The Samsung AU8000 is decent for gaming. It has low input lag for a responsive gaming experience, so there's very little delay between your controller inputs and the action on-screen. However, it has a slow response time that makes faster-moving motion look blurry. The TV supports Auto Low Latency Mode (ALLM) that switches your TV into game mode when launching a game, but it doesn't support any advanced gaming features like variable refresh rate and is limited to HDMI 2.0 bandwidth. Unfortunately, the TV doesn't support 1440p @ 60Hz.

Pros
  • Great reflection handling.
  • Low input lag in and outside of Game Mode.
Cons
  • Slow response time that makes motion look blurry.
  • Limited to 60Hz and no VRR support.
  • No 1440p @ 60Hz support.
6.5 HDR Movies

The Samsung AU8000 is okay for watching movies in a dark room. It has excellent black uniformity, and there's no distracting blooming around bright areas, but since the TV has a low native contrast ratio and lacks a local dimming feature, blacks aren't very deep. The TV supports a wide color gamut, which results in vibrant colors when watching HDR content, but it doesn't get bright enough for highlights to stand out the way they should. It supports HDR10 and HDR10+ but lacks Dolby Vision, which is unfortunate since a lot of 4k Blu-rays and streaming services use the format.

Pros
  • Removes judder from 24p sources.
Cons
  • Lacks a local dimming feature.
  • Doesn't get very bright in SDR or HDR.
7.1 HDR Gaming

The Samsung AU8000 is decent for HDR gaming. It has low input lag, so there is very little delay between your controller inputs and the actions on the screen. However, it has a slow response time, so there's noticeable blur with quick-moving objects, and due to the lack of VRR, you'll have screen-tearing. The TV can display a wide color gamut, so colors are vibrant when gaming in HDR. Unfortunately, it has bad HDR brightness when in 'Game' mode, so highlights don't stand out. It also has a low native contrast ratio and lacks a local dimming feature, so blacks aren't deep. Sadly, there is no 1440p @ 60Hz support.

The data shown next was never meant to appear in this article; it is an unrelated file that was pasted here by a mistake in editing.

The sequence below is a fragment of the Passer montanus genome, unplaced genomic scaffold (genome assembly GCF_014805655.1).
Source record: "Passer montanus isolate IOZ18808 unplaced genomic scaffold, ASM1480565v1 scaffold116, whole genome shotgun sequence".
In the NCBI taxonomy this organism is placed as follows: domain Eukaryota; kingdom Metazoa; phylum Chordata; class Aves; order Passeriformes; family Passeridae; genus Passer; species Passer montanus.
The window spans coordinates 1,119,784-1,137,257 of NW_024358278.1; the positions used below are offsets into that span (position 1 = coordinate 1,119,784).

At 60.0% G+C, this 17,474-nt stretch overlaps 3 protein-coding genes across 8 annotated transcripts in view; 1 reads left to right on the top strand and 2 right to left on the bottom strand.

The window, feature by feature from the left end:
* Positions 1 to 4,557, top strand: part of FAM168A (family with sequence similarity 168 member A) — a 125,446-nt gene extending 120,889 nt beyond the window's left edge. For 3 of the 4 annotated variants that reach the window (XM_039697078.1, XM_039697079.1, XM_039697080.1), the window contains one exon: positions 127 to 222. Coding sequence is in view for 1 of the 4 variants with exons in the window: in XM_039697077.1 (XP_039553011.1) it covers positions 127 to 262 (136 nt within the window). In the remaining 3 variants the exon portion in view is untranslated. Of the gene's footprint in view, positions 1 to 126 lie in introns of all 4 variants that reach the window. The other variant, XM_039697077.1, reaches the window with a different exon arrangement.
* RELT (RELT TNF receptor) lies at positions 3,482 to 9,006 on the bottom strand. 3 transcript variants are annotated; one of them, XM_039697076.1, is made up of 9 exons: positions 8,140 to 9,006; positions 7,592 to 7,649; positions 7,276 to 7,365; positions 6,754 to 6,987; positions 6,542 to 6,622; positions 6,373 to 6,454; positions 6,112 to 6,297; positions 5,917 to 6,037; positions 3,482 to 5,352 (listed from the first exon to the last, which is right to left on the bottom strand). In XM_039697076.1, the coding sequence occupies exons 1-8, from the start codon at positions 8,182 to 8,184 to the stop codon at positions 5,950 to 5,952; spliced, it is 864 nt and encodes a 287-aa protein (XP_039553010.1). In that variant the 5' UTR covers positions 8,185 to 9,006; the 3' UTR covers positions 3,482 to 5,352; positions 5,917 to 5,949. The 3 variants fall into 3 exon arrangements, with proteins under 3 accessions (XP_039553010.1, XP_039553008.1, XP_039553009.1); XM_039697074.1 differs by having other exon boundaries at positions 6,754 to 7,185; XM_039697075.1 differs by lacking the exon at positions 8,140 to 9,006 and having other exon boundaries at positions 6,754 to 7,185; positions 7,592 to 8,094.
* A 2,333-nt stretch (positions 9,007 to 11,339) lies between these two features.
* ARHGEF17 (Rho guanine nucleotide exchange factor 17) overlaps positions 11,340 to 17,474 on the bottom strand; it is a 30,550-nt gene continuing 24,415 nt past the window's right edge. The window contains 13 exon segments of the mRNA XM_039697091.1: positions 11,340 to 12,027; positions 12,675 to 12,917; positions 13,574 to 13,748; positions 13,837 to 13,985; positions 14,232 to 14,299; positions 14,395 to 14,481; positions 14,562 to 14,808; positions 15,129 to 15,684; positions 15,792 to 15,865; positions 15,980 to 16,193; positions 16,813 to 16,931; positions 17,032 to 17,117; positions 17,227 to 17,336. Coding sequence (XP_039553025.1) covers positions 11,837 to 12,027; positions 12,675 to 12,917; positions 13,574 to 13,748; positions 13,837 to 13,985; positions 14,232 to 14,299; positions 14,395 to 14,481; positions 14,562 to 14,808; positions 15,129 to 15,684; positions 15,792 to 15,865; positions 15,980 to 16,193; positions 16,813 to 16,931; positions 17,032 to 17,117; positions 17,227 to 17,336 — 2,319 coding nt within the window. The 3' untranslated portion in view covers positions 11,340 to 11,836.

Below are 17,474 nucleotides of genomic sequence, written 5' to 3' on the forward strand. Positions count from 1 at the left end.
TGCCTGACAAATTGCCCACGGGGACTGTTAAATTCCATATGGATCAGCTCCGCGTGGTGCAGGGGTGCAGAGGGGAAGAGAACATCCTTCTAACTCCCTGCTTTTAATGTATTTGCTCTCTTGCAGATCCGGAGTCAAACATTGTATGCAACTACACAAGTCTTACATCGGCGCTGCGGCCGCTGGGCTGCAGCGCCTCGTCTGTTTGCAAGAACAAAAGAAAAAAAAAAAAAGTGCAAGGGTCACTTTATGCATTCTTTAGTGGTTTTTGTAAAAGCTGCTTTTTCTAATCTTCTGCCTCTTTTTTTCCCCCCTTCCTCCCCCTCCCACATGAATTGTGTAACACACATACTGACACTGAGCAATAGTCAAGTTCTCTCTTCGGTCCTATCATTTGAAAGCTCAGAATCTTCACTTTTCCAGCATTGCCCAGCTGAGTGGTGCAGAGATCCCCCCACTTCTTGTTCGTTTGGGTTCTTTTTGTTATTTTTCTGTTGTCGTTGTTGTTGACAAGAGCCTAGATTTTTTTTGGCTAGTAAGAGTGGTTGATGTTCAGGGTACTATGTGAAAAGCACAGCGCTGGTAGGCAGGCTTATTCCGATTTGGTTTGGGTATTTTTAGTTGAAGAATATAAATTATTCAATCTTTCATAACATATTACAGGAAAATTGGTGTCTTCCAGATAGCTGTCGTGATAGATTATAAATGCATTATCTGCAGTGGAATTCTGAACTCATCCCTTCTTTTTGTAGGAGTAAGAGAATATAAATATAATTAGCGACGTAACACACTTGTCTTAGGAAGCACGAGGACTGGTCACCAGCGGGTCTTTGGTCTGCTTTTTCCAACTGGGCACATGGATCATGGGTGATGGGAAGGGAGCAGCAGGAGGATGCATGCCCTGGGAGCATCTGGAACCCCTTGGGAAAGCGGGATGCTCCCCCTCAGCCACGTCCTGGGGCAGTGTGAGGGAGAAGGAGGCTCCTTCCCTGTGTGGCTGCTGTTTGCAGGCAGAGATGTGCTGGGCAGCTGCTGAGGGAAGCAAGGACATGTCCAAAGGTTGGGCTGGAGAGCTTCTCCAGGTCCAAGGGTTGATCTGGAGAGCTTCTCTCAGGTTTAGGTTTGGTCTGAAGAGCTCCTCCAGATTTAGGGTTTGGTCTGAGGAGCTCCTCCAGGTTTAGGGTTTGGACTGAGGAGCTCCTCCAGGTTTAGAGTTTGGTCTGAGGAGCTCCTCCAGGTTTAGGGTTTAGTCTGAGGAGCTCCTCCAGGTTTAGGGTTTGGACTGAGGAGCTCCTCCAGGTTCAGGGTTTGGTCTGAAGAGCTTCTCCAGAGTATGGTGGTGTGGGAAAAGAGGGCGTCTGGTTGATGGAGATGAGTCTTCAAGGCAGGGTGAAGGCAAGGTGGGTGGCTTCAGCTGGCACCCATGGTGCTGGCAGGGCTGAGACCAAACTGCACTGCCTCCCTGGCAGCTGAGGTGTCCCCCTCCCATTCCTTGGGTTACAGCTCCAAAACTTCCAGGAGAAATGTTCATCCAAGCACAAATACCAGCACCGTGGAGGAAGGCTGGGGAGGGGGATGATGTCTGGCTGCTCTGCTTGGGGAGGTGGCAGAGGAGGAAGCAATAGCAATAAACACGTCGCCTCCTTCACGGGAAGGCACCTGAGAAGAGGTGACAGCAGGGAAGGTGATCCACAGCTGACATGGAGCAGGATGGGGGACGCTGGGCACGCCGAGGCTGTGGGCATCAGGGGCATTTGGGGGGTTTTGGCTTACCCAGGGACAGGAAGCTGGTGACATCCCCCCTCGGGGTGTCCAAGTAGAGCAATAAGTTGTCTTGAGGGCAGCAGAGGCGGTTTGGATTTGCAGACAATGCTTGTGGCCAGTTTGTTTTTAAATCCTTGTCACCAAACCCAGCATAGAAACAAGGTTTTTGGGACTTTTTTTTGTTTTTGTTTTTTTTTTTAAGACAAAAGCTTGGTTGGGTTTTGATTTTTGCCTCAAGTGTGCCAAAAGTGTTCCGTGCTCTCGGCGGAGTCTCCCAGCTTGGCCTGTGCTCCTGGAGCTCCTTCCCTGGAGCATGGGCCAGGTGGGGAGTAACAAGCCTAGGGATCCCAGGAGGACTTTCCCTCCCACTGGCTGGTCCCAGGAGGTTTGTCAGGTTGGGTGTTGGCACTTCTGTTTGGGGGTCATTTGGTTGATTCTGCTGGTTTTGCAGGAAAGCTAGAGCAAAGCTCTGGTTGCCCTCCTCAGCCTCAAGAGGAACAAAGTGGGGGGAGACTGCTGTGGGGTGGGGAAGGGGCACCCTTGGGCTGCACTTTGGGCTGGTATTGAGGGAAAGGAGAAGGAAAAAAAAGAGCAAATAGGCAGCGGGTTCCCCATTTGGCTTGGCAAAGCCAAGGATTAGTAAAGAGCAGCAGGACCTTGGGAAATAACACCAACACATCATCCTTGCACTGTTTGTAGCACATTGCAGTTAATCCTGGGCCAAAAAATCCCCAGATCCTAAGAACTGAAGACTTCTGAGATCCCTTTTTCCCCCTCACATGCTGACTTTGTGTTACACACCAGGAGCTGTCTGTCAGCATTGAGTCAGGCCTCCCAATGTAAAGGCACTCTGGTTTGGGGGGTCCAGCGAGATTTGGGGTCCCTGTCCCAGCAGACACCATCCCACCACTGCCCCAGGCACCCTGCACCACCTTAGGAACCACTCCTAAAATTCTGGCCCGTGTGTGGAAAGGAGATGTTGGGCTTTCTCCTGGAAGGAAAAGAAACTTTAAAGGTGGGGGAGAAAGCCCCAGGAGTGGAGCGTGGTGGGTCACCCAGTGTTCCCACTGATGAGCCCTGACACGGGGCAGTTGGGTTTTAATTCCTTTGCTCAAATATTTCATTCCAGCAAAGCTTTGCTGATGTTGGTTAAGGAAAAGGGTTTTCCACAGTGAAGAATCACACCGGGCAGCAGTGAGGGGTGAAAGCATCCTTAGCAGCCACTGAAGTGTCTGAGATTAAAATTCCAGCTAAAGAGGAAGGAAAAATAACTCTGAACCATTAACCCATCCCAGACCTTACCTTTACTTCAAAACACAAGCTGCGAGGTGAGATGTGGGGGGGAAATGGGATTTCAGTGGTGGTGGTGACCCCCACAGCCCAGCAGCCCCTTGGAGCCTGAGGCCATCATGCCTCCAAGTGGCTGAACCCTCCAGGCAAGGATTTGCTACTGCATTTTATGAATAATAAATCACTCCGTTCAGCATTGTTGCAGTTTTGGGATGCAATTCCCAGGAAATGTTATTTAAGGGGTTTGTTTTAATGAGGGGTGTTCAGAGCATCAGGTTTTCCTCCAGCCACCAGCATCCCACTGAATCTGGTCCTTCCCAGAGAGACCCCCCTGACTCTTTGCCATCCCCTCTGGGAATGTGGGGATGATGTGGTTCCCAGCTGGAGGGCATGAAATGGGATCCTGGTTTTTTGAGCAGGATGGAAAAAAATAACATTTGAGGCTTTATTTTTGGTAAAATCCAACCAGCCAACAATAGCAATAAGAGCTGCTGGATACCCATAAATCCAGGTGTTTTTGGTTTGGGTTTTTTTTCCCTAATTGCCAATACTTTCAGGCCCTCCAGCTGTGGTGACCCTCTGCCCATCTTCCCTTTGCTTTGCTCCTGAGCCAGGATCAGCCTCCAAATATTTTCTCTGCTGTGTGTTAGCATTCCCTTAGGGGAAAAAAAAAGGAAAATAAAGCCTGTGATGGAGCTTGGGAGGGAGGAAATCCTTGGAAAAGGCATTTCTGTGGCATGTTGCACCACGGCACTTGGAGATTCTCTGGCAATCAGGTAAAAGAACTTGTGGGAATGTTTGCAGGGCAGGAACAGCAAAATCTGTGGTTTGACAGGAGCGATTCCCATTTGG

Pros
  • Low input lag in and outside of Game Mode.
Cons
  • Doesn't get very bright in SDR or HDR.
  • Slow response time that makes motion look blurry.
  • No 1440p @ 60Hz support.
7.2 PC Monitor

The Samsung AU8000 is decent for use as a PC monitor. It has low input lag for a responsive desktop experience, making your mouse movements smooth. However, due to the TV's slow response time, there's noticeable motion blur with quick-moving objects. It has great reflection handling, so glare isn't an issue in a moderately-lit room. It also displays chroma 4:4:4 properly, which is essential for clear text from a PC. Unfortunately, the TV has a narrow viewing angle, so the image looks washed-out at the sides if you sit too close to the screen, and it doesn't support 1440p @ 60Hz.

Pros
  • Great reflection handling.
  • Low input lag in and outside of Game Mode.
  • Displays chroma 4:4:4.
Cons
  • Narrow viewing angle.
  • No 1440p @ 60Hz support.
  • 6.8 Mixed Usage
  • 7.0 TV Shows
  • 7.0 Sports
  • 7.1 Video Games
  • 6.5 HDR Movies
  • 7.1 HDR Gaming
  • 7.2 PC Monitor
  1. Updated Jun 11, 2024: Unfortunately, this TV died as part of an in-depth investigation into edge-lit TVs. It has been removed from the Accelerated Longevity Test.
  2. Updated Mar 27, 2024: Unfortunately, the backlight on our unit has failed. We've started looking into it, and we'll post updates in the Accelerated Longevity Test section of the review.
  3. Updated Feb 13, 2024: We uploaded the latest brightness measurements and uniformity photos for the Accelerated Longevity Test.
  4. Updated Jan 09, 2024: We've updated the text in the review to reflect our latest test methodology and to update text about the Accelerated Longevity Test.
  5. Updated Dec 05, 2023: We uploaded the latest brightness measurements and uniformity photos for the Accelerated Longevity Test.
  6. Updated Oct 12, 2023: We uploaded the latest brightness measurements and uniformity photos for the Accelerated Longevity Test.
  7. Updated Aug 09, 2023: We uploaded the latest brightness measurements and uniformity photos for the Accelerated Longevity Test.